I heard from someone that in English, sentences with a long subject are considered confusing and hard to read. Is it true?

An example for such a sentence:

...(Some statements about how mathematics is related to computer science.) Therefore, the PhD courses about conducting research in mathematics I took during my master studies are also relevant for research in computer science.

The context is a motivation letter for a PhD application.

  • Yes. Be sure to read the bit about it being better to place long sentence constructs at the end of a sentence. – Nathan Cooper Jan 24 '19 at 10:00
  • I see your point. It is not confusing or grammatically flawed. But it does come across as clumsy and inelegant... My feeling is, you have to look at the rest of the paragraph and rearrange things a bit. – ashleylee Jan 24 '19 at 15:39

It depends on the larger context.

I've read your example over and over and don't find it confusing. But the word "therefore" is odd. It implies that there's already a discussion immediately before this sentence about those courses. If that's the case, then it would redundant to restate the information about the courses and it would, therefore, appear cumbersome.

If you said "It turns out" instead of "therefore" the long sentence might fit better. But it would still depend on what came before the sentence.

Yes, in general you want to avoid long subjects like that but, if they're necessary, it's okay to use them. The fact that you already took the courses is quite relevant and the fact that they're PhD level courses that you took before you were a PhD student (maybe) is reasonable information. It's just all information that doesn't have to be in the same sentence with the most important part: the utility of courses from one field for another.

So it's less about specific rules and more about the overall readability of your work.

  • I just updated my question with the information regarding the discussion before the sentence and context of this sentence. Would this information change your answer? – Aqqqq Jan 24 '19 at 21:20
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    It doesn't change it, since I deliberately wrote it to be more general. But now I'd say your sentence is fine. You want to emphasize that you took initiative when a masters student and took classes with relevance outside of your field. Computer science is not a writing-heavy field. If you convey what you need to convey in a clear concise manner, it doesn't matter if the flow could be smoother. – Cyn says make Monica whole Jan 24 '19 at 22:04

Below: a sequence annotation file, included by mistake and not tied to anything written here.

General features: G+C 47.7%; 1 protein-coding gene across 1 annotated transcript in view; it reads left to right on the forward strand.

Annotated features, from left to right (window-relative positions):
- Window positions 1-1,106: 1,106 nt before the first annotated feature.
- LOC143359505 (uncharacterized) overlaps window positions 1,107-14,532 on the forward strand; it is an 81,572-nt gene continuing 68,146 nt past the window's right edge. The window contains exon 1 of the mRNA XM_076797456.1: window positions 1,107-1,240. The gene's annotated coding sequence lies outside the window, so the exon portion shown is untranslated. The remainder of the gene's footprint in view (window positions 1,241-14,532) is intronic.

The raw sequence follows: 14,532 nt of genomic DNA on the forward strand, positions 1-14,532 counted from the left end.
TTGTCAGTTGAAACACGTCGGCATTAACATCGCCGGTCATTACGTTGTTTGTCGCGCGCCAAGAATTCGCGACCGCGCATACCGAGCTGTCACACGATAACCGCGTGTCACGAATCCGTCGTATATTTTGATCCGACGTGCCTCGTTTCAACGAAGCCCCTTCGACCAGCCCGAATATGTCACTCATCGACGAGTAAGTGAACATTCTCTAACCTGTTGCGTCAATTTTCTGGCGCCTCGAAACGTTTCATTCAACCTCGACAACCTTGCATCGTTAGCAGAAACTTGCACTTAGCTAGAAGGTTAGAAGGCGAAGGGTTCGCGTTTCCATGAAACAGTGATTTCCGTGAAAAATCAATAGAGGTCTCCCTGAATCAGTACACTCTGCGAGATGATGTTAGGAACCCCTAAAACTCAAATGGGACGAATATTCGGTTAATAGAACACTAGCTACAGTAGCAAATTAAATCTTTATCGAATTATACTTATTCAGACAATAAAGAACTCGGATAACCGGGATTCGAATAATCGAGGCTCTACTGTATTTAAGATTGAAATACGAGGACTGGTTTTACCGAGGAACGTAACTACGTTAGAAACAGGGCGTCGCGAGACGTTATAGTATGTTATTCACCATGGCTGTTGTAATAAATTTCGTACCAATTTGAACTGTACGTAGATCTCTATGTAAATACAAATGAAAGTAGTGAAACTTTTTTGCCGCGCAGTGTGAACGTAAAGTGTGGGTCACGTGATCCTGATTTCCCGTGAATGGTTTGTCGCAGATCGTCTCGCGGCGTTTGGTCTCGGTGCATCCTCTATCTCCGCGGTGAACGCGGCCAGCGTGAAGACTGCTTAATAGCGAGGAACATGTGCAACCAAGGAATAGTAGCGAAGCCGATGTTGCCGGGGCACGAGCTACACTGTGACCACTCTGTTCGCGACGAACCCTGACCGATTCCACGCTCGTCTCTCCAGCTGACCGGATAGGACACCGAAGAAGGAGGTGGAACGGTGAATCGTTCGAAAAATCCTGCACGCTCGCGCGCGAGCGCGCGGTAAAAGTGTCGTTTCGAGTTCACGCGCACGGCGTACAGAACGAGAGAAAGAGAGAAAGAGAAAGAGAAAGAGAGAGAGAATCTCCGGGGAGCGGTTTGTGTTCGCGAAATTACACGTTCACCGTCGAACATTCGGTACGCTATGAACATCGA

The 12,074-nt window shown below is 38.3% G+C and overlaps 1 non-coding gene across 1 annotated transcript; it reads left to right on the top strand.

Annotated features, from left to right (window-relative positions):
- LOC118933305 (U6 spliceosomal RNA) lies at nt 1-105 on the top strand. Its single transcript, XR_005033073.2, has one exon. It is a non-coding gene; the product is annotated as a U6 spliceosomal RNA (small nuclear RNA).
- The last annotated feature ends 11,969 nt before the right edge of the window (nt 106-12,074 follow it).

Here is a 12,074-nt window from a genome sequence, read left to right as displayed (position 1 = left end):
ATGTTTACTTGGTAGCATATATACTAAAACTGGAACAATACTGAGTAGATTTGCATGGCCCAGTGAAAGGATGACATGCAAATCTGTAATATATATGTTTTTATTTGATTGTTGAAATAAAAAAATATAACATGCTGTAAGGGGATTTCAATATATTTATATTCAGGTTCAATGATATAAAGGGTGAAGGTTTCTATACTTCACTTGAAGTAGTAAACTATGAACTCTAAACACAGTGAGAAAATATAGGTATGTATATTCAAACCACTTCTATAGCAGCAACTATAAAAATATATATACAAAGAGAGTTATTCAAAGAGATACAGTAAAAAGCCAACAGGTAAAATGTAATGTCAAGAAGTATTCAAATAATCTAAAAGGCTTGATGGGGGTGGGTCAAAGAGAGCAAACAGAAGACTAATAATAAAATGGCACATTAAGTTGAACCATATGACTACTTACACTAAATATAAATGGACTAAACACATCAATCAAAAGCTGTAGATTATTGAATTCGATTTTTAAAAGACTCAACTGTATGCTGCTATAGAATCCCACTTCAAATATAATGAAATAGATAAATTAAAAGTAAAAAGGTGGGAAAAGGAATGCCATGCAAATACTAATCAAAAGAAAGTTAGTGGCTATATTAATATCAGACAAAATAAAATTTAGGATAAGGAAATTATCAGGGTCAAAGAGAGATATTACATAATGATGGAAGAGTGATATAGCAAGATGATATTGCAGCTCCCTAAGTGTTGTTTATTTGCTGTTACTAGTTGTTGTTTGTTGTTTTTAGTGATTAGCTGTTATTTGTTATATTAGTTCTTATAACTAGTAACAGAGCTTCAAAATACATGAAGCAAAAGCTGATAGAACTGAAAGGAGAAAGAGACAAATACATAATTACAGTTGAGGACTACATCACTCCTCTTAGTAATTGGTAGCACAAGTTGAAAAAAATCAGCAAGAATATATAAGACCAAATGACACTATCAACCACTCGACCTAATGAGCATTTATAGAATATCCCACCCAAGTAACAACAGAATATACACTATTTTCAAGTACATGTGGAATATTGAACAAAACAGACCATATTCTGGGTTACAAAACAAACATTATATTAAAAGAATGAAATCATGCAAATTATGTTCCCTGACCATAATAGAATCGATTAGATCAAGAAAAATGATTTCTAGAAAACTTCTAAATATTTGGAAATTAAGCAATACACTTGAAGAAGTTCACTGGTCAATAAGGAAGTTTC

• Thank you. For future reference, would you mind if you tell me how to make the "flow smoother" (whatever that mean) ? – Aqqqq Jan 25 '19 at 11:51
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    I mean that some people will need to read your sentence a couple times to get the meaning and that it's rather long in a way that doesn't allow for a breath (which means commas). You may want to break it up to avoid that. Or not. It seems a fine sentence in this context and I wish you luck with your application. – Cyn says make Monica whole Jan 25 '19 at 15:34
  • Thank you. Another question: is the field I am applying to that important? E.g. if I apply to a business field (e.g. finance), would this sentence be less appropriate? (Actually I think in the context of research, any field are writing-heavy, including computer science.) – Aqqqq Jan 26 '19 at 10:13

Is It Bad?

This is a subjective question because there is no specific rule which will tell you if the sentence is bad. However, if you are wondering what makes a sentence more (or less) clear to a reader there may be some things that we can use as a guide.

Taking a look at your example sentence we find that there are two different messages communicated:

Therefore, the PhD courses about conducting research in mathematics I took during my master studies are also relevant for research in computer science.

  1. PhD courses about conducting research are relevant for research in computer science.
  2. You took one of these courses during your master studies

Since most readers find sentences that communicate one idea at a a time clearer and more simple to understand you may want to break that sentence into two.

Possibly Less Clear and More Misunderstanding

That also means that your example sentence may be less clear and may lead to misunderstanding and if the author is attempting to achieve clarity and understanding in the reader then this sentence is less good than breaking the sentence into two.

  • while I understand your point, I think one must keep the audience in mind. If it's academic, one's literacy level really should be high enough to grasp sentences with more than one idea (unless those ideas are in themselves particularly difficult to grasp). While purple, winding prose hallmarks an academic who's trying to dazzle an audience and cover their shortcomings, an over-simplified prose means the writer themself is unable to produce more complex (but clear!) sentences. – SC for reinstatement of Monica Jan 24 '19 at 16:46
  • @SaraCosta Agreed, which is why this is a subjective question. – raddevus Jan 24 '19 at 16:49

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